In Iraq, Santa Claus trades in reindeer for 17-truck convoy
Supply squadron delivers mail, Christmas dinner to troops
TAL AFAR, Iraq — It’s the closest thing to Santa’s sleigh you’ll find in Iraq.
“Wagon 78,” as the mission was dubbed, consisted of 17 trucks and armored cars loaded with fuel, water, mail and all the fixings for an Army-style Christmas dinner, complete with pies, fresh fruit and table decorations.
Before drivers and gunners of Muleskinner Squadron, 3rd Armored Cavalry Regiment climbed into the cabs of their vehicles and rolled toward Rabiyah on the Syrian border this week, Capt. Todd Allison reminded them of the importance of their cargo.
“Why is this wagon a little more important than the others?” asked Allison, 28, commander of the support squadron’s Packhorse Troop. “Because we’ve got a nice Christmas meal for Tiger Squadron and the guys are counting on us to get that meal out to them.”
The supply convoy, or “wagon,” was just one of the daily trips supply squadron personnel make to provide food, mail, ammunition, water, spare parts and other necessities to the regiment’s far-flung outposts in northwest Iraq.
While many forward operating bases and outposts are serviced by food contractors, nearly all of the regiment’s camps rely solely on Army cooks and vittles procured and delivered by the supply squadron, according to Lt. Col. Rich O’Connor, Muleskinner commander.
Since much of northwest Iraq has remained peaceful in the wake of a September offensive in Tal Afar, most of the 270-plus convoys that Packhorse has made have been uneventful. Yet the prospect of trouble — whether it’s from attack or a mechanical breakdown — keeps the job interesting, troop members say.
“I love driving because it’s adventurous,” said Spc. Amanda Trujillo, a 21-year-old bobtail tractor driver from Demotte, Ind.
“When I joined the Army I had three choices — cook, administrator or driver. I didn’t want to be cooking all day and then come home and cook for my husband, and I didn’t want to sit behind a desk all day, so I became a driver.”
Before the convoy — or combat logistical patrol, as it’s called — left the front gate of Forward Operating Base Sykes on Monday, Sgt. 1st Class Joe Ramos, convoy commander, conducted several battle drills in a large field near where the trucks were parked.
Like some weird version of adult “Romper Room,” soldiers shuffled through the sand, as if they were driving invisible “victors,” or vehicles, their hands holding pretend steering wheels in front of them. As they walked, Ramos shouted out scenarios they might encounter, such as the convoy hitting a roadside bomb.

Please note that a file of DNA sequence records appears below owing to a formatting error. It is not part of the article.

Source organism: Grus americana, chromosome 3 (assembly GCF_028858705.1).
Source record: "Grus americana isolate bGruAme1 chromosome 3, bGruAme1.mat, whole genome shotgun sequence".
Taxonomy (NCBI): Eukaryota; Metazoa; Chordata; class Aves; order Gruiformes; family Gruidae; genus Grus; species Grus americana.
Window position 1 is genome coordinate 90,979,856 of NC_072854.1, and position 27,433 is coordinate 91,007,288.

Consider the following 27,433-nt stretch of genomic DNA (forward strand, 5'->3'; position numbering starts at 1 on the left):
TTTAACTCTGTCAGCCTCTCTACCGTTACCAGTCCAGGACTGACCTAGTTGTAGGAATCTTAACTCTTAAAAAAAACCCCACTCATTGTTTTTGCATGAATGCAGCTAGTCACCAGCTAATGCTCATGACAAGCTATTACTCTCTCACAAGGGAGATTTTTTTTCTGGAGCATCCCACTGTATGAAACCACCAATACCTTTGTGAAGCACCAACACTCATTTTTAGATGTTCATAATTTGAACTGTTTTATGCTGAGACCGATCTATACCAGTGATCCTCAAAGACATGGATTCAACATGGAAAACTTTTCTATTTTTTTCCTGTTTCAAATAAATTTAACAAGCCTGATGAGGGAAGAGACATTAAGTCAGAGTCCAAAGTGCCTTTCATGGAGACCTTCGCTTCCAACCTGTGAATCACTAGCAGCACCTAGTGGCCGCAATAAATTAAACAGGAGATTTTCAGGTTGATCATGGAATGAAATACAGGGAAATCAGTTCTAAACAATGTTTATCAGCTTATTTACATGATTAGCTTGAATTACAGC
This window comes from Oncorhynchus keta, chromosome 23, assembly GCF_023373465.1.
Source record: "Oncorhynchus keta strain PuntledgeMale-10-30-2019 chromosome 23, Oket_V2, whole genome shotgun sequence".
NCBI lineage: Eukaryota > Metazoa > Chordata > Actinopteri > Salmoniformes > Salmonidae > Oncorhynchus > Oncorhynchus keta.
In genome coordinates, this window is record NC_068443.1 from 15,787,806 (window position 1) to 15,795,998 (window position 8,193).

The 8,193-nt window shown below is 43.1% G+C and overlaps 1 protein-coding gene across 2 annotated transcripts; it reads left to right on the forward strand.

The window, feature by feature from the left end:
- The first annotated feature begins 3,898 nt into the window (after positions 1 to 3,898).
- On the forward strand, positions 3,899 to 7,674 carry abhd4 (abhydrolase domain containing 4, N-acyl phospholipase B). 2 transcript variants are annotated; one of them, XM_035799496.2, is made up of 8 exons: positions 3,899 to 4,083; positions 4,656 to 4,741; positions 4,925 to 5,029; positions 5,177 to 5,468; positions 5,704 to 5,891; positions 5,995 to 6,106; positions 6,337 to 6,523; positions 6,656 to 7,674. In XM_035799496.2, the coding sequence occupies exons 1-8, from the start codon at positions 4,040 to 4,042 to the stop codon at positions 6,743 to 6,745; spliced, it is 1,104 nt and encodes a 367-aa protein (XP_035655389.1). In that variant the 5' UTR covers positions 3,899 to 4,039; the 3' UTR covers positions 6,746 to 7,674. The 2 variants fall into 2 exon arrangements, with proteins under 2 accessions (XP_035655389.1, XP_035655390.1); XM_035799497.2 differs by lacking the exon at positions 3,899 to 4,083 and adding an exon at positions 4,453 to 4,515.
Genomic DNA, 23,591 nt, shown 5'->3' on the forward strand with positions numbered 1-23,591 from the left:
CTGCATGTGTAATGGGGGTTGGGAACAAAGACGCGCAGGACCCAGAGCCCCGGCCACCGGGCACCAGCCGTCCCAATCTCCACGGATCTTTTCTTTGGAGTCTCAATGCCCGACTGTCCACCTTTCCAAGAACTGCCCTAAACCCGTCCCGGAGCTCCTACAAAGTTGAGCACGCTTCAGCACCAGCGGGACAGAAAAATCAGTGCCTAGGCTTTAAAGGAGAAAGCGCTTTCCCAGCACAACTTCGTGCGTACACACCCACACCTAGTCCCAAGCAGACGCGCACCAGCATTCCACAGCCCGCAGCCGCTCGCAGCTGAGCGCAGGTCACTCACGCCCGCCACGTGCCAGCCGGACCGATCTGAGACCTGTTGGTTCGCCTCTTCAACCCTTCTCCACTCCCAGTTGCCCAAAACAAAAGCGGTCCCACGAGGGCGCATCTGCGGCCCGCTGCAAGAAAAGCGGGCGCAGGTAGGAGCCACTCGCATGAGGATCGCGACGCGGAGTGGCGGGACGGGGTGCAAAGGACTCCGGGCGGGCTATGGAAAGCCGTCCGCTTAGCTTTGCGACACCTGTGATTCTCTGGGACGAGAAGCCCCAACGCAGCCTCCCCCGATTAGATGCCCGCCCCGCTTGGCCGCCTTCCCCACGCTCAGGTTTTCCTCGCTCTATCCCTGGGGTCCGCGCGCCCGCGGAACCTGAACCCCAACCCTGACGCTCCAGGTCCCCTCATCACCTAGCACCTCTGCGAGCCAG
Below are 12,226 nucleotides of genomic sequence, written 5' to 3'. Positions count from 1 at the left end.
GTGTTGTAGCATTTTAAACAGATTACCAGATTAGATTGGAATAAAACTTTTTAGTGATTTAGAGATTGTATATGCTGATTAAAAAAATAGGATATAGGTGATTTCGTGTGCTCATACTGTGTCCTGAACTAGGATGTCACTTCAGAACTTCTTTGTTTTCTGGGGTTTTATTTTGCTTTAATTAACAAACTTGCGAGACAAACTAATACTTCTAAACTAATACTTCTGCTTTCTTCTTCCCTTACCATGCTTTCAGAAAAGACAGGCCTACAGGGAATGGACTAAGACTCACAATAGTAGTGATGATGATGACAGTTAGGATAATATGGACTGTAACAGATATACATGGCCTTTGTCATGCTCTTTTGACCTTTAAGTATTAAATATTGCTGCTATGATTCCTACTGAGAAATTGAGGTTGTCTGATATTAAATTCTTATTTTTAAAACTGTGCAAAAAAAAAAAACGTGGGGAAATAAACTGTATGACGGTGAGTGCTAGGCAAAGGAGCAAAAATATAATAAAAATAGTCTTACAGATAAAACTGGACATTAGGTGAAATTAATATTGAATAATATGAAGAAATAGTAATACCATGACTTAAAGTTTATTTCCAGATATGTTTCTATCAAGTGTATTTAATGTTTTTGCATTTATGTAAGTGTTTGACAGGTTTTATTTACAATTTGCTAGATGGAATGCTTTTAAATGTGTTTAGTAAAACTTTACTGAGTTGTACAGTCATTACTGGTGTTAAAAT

“You’re rolling down the road at a decent interval and all of a sudden a victor gets hit with an IED,” yelled Ramos, 39, of Denver.
“There’s been an IED in the center of the convoy. Who’s doing first aid? Who’s doing security?”
After a period of soldiers trotting around and answering questions, Ramos was satisfied.
“That was good,” he said. “This should be a very quick and easy drop today.”
The trucks bounced and lurched as they headed out the main gate, threading carefully between concrete barriers, over tank tread speed bumps and past jarring potholes.
For most of the 90-minute trip, the convoy rolled along a winding strip of two-lane blacktop, amid a landscape of rolling, dun-colored hills.
An escort of two Black Hawk helicopters fluttered overhead.
In the cab of one truck, Sgt. Tarrah Schubert, 25, of Virginia Beach, Va., monitored the radio as Pfc. Matthew Loutsenhizer, 20, of San Diego, drove the truck.
Schubert said that this deployment was much less eventful than the regiment’s first deployment during the invasion phase of the war and the months following. Based in western Anbar province, the supply squadron saw many more attacks on its wagons. Schubert said she was driving in three of those incidents, when insurgents attacked with small-arms fire, a rocket-propelled grenade and a roadside bomb.
More recently, Schubert and her fellow soldiers were involved in delivering barriers and other items necessary for a historic parliamentary election on Dec. 15. The experience made her feel good about her service in Iraq, she said.
“We’ve made the history books a couple times,” Schubert said. “It should make everybody feel good that we were a part of that. They might not think it was a big deal, but when they open the history books 20 years from now they’ll see the 3rd ACR, just like in World War I and World War II. It should make everybody feel good.”
At the convoy’s destination in Rabiyah, soldiers from Tiger Squadron’s B Troop flocked to mail pallets taken off the trucks and snapped up packages in a frenzy. The mail delivery was the last one before Christmas, so, for all intents and purposes, soldiers were just then receiving their holiday gifts.
As the soldiers collected their mail, Staff Sgt. Anthony Williams gave instructions on how to unload the large refrigerator trucks containing the ingredients for Christmas dinner and other meals. He said this holiday meal was particularly significant.
“Sure Christmas dinner is special, but it’s even more special this time around because the elections went very well and because we’re getting very close to going home,” said Williams, 43, of the Bronx area of New York City.
As the sun disappeared from view and the supply crew began to prepare for the trip back to Sykes, Allison said he always found such supply runs personally rewarding.
“It’s not as sexy as a tank or taking down the enemy, but food and mail are the two things that keep soldiers going,” Allison said.